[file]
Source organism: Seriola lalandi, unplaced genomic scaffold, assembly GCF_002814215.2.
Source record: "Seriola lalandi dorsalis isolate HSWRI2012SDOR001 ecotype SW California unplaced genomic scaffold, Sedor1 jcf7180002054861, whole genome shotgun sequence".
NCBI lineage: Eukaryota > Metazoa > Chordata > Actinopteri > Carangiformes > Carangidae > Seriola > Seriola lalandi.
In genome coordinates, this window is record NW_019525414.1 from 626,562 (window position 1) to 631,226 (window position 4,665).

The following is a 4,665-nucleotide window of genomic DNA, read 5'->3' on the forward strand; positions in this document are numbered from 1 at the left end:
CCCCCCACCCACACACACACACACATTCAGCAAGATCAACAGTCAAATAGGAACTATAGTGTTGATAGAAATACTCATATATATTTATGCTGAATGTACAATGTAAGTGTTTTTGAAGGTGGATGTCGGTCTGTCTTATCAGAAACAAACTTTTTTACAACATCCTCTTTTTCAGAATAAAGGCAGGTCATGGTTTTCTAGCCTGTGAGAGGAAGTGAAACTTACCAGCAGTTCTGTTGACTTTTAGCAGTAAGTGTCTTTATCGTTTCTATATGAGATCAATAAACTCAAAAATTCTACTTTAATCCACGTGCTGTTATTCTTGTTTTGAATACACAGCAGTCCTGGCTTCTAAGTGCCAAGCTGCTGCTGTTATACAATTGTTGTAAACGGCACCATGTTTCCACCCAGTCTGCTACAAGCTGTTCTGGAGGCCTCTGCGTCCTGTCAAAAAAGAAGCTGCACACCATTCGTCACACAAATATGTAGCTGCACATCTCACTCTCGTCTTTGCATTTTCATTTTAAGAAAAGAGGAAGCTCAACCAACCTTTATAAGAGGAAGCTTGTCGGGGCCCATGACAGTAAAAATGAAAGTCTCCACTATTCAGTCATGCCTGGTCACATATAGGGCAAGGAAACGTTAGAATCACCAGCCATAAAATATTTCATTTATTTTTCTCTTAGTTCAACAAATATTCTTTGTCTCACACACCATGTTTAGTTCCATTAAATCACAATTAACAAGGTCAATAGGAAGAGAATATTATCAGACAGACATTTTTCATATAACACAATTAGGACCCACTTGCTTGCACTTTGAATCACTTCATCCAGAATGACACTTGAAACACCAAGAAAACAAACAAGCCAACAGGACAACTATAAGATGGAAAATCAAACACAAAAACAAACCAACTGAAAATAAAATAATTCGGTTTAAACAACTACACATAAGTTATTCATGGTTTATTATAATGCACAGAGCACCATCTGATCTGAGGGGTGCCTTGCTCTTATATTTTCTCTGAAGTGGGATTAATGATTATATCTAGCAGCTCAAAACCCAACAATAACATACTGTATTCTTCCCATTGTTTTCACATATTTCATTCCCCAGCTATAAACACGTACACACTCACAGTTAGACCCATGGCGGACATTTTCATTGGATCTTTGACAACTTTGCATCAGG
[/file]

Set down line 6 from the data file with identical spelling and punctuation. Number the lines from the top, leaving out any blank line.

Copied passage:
CCCCCCACCCACACACACACACACATTCAGCAAGATCAACAGTCAAATAGGAACTATAGTGTTGATAGAAATACTCATATATATTTATGCTGAATGTACAATGTAAGTGTTTTTGAAGGTGGATGTCGGTCTGTCTTATCAGAAACAAACTTTTTTACAACATCCTCTTTTTCAGAATAAAGGCAGGTCATGGTTTTCTAGCCTGTGAGAGGAAGTGAAACTTACCAGCAGTTCTGTTGACTTTTAGCAGTAAGTGTCTTTATCGTTTCTATATGAGATCAATAAACTCAAAAATTCTACTTTAATCCACGTGCTGTTATTCTTGTTTTGAATACACAGCAGTCCTGGCTTCTAAGTGCCAAGCTGCTGCTGTTATACAATTGTTGTAAACGGCACCATGTTTCCACCCAGTCTGCTACAAGCTGTTCTGGAGGCCTCTGCGTCCTGTCAAAAAAGAAGCTGCACACCATTCGTCACACAAATATGTAGCTGCACATCTCACTCTCGTCTTTGCATTTTCATTTTAAGAAAAGAGGAAGCTCAACCAACCTTTATAAGAGGAAGCTTGTCGGGGCCCATGACAGTAAAAATGAAAGTCTCCACTATTCAGTCATGCCTGGTCACATATAGGGCAAGGAAACGTTAGAATCACCAGCCATAAAATATTTCATTTATTTTTCTCTTAGTTCAACAAATATTCTTTGTCTCACACACCATGTTTAGTTCCATTAAATCACAATTAACAAGGTCAATAGGAAGAGAATATTATCAGACAGACATTTTTCATATAACACAATTAGGACCCACTTGCTTGCACTTTGAATCACTTCATCCAGAATGACACTTGAAACACCAAGAAAACAAACAAGCCAACAGGACAACTATAAGATGGAAAATCAAACACAAAAACAAACCAACTGAAAATAAAATAATTCGGTTTAAACAACTACACATAAGTTATTCATGGTTTATTATAATGCACAGAGCACCATCTGATCTGAGGGGTGCCTTGCTCTTATATTTTCTCTGAAGTGGGATTAATGATTATATCTAGCAGCTCAAAACCCAACAATAACATACTGTATTCTTCCCATTGTTTTCACATATTTCATTCCCCAGCTATAAACACGTACACACTCACAGTTAGACCCATGGCGGACATTTTCATTGGATCTTTGACAACTTTGCATCAGG